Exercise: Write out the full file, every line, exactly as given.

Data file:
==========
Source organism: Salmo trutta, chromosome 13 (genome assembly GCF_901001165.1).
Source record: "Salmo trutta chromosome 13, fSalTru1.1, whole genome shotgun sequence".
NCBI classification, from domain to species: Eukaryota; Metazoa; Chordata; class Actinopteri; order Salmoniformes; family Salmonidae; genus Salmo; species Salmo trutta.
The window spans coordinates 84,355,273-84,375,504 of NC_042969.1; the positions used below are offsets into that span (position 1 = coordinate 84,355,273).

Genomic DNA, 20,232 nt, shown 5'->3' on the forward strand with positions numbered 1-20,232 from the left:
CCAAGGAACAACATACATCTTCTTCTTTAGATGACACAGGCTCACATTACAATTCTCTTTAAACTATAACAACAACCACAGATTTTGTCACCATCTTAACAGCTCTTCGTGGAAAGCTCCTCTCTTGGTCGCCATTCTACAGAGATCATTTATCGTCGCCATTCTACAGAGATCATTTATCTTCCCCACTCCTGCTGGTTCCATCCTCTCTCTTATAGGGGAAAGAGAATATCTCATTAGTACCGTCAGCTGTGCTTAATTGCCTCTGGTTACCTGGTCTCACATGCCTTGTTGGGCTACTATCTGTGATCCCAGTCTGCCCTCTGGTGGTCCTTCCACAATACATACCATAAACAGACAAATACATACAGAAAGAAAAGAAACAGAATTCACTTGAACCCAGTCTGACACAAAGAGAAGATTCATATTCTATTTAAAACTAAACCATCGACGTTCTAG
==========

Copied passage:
Source organism: Salmo trutta, chromosome 13 (genome assembly GCF_901001165.1).
Source record: "Salmo trutta chromosome 13, fSalTru1.1, whole genome shotgun sequence".
NCBI classification, from domain to species: Eukaryota; Metazoa; Chordata; class Actinopteri; order Salmoniformes; family Salmonidae; genus Salmo; species Salmo trutta.
The window spans coordinates 84,355,273-84,375,504 of NC_042969.1; the positions used below are offsets into that span (position 1 = coordinate 84,355,273).

Genomic DNA, 20,232 nt, shown 5'->3' on the forward strand with positions numbered 1-20,232 from the left:
CCAAGGAACAACATACATCTTCTTCTTTAGATGACACAGGCTCACATTACAATTCTCTTTAAACTATAACAACAACCACAGATTTTGTCACCATCTTAACAGCTCTTCGTGGAAAGCTCCTCTCTTGGTCGCCATTCTACAGAGATCATTTATCGTCGCCATTCTACAGAGATCATTTATCTTCCCCACTCCTGCTGGTTCCATCCTCTCTCTTATAGGGGAAAGAGAATATCTCATTAGTACCGTCAGCTGTGCTTAATTGCCTCTGGTTACCTGGTCTCACATGCCTTGTTGGGCTACTATCTGTGATCCCAGTCTGCCCTCTGGTGGTCCTTCCACAATACATACCATAAACAGACAAATACATACAGAAAGAAAAGAAACAGAATTCACTTGAACCCAGTCTGACACAAAGAGAAGATTCATATTCTATTTAAAACTAAACCATCGACGTTCTAG